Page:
US Federal Reserve Chairman Jerome Powell acknowledged to Congress that a rapid rise in interest rates could cause a recession, even if that is not what he wants.
During a Senate hearing, Powell answered a question from a senator who had expressed concern about a recession because of the bank’s monetary policy, saying, “It’s certainly a possibility…that’s not the desired effect at all, but it’s certainly a possibility”.
Powell also acknowledged that the intensity of inflation “clearly surprised” the monetary authorities and warned of the possibility of “more surprises.”
In his speech to Congress, Powell stressed that the US economy “is strong enough and in a good position to face the tightening of monetary policy.” He added, “Inflation surprised us gradually over the past year, and we may expect more surprises, while the price hike reached its highest level in 40 years in the United States, recording 8.6% yearly.”
He recalled that the US Federal Reserve raised key interest rates in the past three meetings, which led to a 1.5 percentage point increase in the cost of credit.
It is expected that “interest rates will continue to rise”, provided that “the pace of the rise depends on economic data.”
Powell indicated that the US Federal Reserve will take its “decisions meeting after meeting,” stressing that the US central bank’s communication mechanism will be “as clear as possible.”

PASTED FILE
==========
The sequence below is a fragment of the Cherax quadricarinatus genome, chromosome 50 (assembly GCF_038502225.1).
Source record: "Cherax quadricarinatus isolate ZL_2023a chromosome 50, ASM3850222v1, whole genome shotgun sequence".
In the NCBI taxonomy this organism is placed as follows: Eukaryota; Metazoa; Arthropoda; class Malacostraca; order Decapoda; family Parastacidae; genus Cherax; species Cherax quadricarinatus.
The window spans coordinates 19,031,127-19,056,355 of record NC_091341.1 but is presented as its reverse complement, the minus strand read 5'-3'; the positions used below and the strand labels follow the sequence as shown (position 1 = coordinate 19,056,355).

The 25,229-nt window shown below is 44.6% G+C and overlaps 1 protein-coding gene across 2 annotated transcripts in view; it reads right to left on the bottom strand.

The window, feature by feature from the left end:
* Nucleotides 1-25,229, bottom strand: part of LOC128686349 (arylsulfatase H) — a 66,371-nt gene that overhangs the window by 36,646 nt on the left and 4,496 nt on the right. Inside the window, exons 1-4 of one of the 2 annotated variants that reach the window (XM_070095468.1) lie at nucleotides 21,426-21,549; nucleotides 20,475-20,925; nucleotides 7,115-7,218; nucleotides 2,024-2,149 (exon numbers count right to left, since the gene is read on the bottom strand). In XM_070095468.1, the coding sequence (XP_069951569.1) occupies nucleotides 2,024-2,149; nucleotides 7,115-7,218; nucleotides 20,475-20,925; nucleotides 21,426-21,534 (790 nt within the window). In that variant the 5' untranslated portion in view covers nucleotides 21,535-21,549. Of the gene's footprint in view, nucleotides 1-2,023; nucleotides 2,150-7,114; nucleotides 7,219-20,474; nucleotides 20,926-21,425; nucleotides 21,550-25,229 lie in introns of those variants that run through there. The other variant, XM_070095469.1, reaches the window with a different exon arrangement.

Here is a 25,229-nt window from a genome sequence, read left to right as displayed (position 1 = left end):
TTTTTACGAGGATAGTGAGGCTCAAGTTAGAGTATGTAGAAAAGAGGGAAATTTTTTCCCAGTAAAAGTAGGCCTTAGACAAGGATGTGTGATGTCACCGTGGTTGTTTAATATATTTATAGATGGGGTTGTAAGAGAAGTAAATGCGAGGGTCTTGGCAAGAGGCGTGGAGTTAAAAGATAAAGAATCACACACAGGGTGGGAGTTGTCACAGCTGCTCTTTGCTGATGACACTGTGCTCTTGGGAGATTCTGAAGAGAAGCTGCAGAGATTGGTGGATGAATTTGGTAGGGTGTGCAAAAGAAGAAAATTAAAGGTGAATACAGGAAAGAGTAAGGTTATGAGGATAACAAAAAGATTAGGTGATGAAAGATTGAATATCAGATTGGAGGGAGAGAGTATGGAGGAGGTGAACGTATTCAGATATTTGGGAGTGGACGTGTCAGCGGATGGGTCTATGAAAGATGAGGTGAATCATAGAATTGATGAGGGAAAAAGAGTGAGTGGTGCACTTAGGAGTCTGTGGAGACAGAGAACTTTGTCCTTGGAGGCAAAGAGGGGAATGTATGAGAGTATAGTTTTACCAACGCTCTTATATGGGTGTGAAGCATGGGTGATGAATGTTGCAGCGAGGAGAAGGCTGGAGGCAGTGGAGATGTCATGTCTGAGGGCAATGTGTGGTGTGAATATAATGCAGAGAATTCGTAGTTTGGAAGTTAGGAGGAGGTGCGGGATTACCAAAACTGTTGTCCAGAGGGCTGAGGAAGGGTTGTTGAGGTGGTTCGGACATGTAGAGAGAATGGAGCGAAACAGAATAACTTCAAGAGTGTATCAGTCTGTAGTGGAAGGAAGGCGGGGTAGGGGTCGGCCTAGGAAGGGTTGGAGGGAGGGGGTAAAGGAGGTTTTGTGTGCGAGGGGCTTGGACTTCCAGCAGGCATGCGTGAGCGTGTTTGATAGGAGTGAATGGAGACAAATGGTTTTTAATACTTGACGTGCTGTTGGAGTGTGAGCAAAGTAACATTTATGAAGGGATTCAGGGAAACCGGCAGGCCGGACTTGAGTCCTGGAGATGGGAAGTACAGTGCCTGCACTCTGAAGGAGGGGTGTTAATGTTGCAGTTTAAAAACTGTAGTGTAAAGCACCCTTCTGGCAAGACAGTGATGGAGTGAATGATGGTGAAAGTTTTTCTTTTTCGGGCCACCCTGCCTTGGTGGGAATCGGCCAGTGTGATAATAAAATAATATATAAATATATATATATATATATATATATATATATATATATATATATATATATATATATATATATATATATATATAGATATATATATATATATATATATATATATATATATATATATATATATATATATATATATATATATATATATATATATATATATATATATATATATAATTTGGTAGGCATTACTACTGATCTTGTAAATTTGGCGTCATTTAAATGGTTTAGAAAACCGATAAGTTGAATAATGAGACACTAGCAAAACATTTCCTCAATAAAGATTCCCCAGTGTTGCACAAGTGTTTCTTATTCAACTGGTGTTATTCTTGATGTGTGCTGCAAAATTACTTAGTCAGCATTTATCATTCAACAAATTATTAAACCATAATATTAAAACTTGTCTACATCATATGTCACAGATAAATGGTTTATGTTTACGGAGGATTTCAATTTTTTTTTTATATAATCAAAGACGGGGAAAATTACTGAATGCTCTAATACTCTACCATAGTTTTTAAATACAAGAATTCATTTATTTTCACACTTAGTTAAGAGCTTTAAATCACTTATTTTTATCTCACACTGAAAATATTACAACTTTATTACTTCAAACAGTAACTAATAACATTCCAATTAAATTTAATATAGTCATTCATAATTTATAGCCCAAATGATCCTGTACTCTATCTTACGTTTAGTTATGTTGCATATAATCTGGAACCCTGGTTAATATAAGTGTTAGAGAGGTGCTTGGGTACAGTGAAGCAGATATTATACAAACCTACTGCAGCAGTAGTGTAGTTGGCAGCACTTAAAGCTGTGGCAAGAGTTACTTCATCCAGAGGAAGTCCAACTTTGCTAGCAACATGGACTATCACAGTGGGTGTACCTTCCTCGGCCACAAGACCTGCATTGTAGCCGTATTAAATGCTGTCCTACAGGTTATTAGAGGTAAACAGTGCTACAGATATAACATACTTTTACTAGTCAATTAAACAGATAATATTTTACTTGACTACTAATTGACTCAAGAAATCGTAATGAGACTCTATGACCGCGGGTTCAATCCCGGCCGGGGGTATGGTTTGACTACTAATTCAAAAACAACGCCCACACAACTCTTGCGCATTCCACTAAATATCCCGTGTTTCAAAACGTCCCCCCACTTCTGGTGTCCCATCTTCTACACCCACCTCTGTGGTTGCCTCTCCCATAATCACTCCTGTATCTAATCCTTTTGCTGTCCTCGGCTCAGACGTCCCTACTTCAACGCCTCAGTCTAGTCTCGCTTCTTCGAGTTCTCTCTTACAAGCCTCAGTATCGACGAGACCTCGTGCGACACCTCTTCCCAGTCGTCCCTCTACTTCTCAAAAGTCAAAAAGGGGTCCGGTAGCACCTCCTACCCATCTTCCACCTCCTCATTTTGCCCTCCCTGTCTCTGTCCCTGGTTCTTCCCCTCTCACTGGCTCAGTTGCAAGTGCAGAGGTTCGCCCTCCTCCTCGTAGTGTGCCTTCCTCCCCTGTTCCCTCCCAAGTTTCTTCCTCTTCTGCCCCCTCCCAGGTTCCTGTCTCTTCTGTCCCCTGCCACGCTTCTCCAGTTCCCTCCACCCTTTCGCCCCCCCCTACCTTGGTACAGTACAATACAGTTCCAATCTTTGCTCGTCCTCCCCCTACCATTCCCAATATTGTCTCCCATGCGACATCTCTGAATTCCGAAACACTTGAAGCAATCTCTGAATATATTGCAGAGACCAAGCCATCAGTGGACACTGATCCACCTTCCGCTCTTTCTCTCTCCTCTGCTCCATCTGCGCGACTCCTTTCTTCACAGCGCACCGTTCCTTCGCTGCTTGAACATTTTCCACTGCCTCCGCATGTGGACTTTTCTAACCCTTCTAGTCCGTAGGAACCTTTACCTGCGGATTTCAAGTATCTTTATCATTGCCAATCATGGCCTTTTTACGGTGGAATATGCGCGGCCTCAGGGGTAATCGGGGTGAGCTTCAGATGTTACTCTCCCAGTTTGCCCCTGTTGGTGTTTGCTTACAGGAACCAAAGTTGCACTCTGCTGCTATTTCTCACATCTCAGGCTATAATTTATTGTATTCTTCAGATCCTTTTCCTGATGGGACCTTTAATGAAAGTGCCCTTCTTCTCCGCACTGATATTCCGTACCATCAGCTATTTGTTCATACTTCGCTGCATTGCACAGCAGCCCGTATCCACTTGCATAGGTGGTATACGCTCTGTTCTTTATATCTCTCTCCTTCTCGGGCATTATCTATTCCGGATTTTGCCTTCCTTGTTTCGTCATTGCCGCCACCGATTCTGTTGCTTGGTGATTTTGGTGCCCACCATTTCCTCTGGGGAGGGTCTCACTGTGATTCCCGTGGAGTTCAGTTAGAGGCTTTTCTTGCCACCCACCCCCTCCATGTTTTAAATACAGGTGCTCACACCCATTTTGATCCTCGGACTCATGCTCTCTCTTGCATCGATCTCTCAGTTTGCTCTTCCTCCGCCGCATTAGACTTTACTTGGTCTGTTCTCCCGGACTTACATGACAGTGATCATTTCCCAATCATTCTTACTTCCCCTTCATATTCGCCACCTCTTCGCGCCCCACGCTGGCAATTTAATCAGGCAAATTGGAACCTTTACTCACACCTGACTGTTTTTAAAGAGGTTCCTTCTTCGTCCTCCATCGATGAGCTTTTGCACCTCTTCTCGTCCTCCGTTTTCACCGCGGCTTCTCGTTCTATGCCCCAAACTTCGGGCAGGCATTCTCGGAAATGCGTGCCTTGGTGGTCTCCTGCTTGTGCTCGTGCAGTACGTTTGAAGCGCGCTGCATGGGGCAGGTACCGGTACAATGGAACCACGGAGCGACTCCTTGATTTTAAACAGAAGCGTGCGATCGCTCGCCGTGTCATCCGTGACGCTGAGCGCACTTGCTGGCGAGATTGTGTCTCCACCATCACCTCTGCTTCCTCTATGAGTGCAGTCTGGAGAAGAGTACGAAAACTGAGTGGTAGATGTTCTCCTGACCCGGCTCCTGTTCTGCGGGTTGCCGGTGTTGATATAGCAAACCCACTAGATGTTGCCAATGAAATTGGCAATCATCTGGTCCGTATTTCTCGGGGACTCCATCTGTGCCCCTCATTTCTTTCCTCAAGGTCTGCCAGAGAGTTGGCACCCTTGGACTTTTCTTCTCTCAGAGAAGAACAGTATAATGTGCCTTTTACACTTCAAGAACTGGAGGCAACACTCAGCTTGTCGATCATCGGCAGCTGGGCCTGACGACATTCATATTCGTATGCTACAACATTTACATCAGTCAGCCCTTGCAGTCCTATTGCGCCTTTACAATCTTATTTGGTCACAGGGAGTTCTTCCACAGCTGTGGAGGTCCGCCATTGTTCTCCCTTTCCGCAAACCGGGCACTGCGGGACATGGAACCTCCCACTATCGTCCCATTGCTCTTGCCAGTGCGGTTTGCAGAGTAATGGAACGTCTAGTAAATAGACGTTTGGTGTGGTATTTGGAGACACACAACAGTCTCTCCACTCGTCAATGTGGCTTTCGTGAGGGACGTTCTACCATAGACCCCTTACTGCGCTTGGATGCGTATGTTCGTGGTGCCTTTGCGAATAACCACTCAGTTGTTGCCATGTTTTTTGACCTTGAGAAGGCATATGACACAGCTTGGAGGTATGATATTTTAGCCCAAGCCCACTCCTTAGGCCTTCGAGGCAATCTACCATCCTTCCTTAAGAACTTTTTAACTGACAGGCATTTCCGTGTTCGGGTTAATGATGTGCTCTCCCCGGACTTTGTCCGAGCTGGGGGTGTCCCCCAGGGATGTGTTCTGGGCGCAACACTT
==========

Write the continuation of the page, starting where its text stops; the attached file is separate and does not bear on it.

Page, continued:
We will strive to avoid adding uncertainty to an already hard and unstable period,“he promised.”
However, he pointed out that the problem “has been exacerbated in recent months by the war, the high prices of raw materials and other problems supply chains faced”.
“There is a mismatch between supply and demand, with more job offers than candidates,” he said.
He reminded us that the Federal had raised key interest rates during the past three meetings, which would affect the cost of all loans, from housing loans to consumer loans and corporate loans.
In addition to that, he warned that the committee charged with setting monetary policy for the US Central Bank expects to continue raising interest rates and that its pace “will depend on economic data.”